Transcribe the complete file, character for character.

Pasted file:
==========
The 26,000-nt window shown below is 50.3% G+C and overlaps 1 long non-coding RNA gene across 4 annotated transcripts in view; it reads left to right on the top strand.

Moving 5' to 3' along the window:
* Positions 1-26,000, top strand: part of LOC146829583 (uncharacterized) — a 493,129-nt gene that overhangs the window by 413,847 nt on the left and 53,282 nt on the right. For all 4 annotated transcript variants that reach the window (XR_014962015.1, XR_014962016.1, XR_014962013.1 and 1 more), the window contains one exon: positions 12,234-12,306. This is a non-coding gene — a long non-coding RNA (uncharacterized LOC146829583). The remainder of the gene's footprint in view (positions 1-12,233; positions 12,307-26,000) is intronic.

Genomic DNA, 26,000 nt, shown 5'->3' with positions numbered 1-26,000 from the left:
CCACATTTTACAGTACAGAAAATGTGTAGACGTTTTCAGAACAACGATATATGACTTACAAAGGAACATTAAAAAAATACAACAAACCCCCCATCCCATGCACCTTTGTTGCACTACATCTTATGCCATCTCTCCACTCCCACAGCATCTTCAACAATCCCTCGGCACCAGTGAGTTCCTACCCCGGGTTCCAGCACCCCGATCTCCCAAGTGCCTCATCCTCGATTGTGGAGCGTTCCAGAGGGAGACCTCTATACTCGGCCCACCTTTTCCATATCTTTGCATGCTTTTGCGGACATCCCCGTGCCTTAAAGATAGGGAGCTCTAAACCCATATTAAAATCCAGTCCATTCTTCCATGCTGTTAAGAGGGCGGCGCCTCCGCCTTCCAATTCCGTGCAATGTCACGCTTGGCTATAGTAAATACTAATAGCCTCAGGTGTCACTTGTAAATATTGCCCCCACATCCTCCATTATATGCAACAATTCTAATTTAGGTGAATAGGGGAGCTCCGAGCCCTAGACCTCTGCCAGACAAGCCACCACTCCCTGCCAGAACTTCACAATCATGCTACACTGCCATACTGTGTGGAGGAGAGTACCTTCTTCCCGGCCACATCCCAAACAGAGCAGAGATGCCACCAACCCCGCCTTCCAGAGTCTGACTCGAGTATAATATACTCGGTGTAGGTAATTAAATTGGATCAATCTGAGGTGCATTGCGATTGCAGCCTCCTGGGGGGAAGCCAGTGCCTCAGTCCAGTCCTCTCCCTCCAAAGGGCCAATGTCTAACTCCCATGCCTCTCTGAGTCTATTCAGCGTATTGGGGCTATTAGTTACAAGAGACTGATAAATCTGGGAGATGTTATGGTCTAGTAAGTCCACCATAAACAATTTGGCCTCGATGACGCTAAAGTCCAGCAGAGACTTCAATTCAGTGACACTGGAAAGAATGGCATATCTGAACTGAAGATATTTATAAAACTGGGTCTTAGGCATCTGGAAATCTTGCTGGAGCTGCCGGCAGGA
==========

The 26,000-nt window shown below is 50.3% G+C and overlaps 1 long non-coding RNA gene across 4 annotated transcripts in view; it reads left to right on the top strand.

Moving 5' to 3' along the window:
* Positions 1-26,000, top strand: part of LOC146829583 (uncharacterized) — a 493,129-nt gene that overhangs the window by 413,847 nt on the left and 53,282 nt on the right. For all 4 annotated transcript variants that reach the window (XR_014962015.1, XR_014962016.1, XR_014962013.1 and 1 more), the window contains one exon: positions 12,234-12,306. This is a non-coding gene — a long non-coding RNA (uncharacterized LOC146829583). The remainder of the gene's footprint in view (positions 1-12,233; positions 12,307-26,000) is intronic.

Genomic DNA, 26,000 nt, shown 5'->3' with positions numbered 1-26,000 from the left:
CCACATTTTACAGTACAGAAAATGTGTAGACGTTTTCAGAACAACGATATATGACTTACAAAGGAACATTAAAAAAATACAACAAACCCCCCATCCCATGCACCTTTGTTGCACTACATCTTATGCCATCTCTCCACTCCCACAGCATCTTCAACAATCCCTCGGCACCAGTGAGTTCCTACCCCGGGTTCCAGCACCCCGATCTCCCAAGTGCCTCATCCTCGATTGTGGAGCGTTCCAGAGGGAGACCTCTATACTCGGCCCACCTTTTCCATATCTTTGCATGCTTTTGCGGACATCCCCGTGCCTTAAAGATAGGGAGCTCTAAACCCATATTAAAATCCAGTCCATTCTTCCATGCTGTTAAGAGGGCGGCGCCTCCGCCTTCCAATTCCGTGCAATGTCACGCTTGGCTATAGTAAATACTAATAGCCTCAGGTGTCACTTGTAAATATTGCCCCCACATCCTCCATTATATGCAACAATTCTAATTTAGGTGAATAGGGGAGCTCCGAGCCCTAGACCTCTGCCAGACAAGCCACCACTCCCTGCCAGAACTTCACAATCATGCTACACTGCCATACTGTGTGGAGGAGAGTACCTTCTTCCCGGCCACATCCCAAACAGAGCAGAGATGCCACCAACCCCGCCTTCCAGAGTCTGACTCGAGTATAATATACTCGGTGTAGGTAATTAAATTGGATCAATCTGAGGTGCATTGCGATTGCAGCCTCCTGGGGGGAAGCCAGTGCCTCAGTCCAGTCCTCTCCCTCCAAAGGGCCAATGTCTAACTCCCATGCCTCTCTGAGTCTATTCAGCGTATTGGGGCTATTAGTTACAAGAGACTGATAAATCTGGGAGATGTTATGGTCTAGTAAGTCCACCATAAACAATTTGGCCTCGATGACGCTAAAGTCCAGCAGAGACTTCAATTCAGTGACACTGGAAAGAATGGCATATCTGAACTGAAGATATTTATAAAACTGGGTCTTAGGCATCTGGAAATCTTGCTGGAGCTGCCGGCAGGA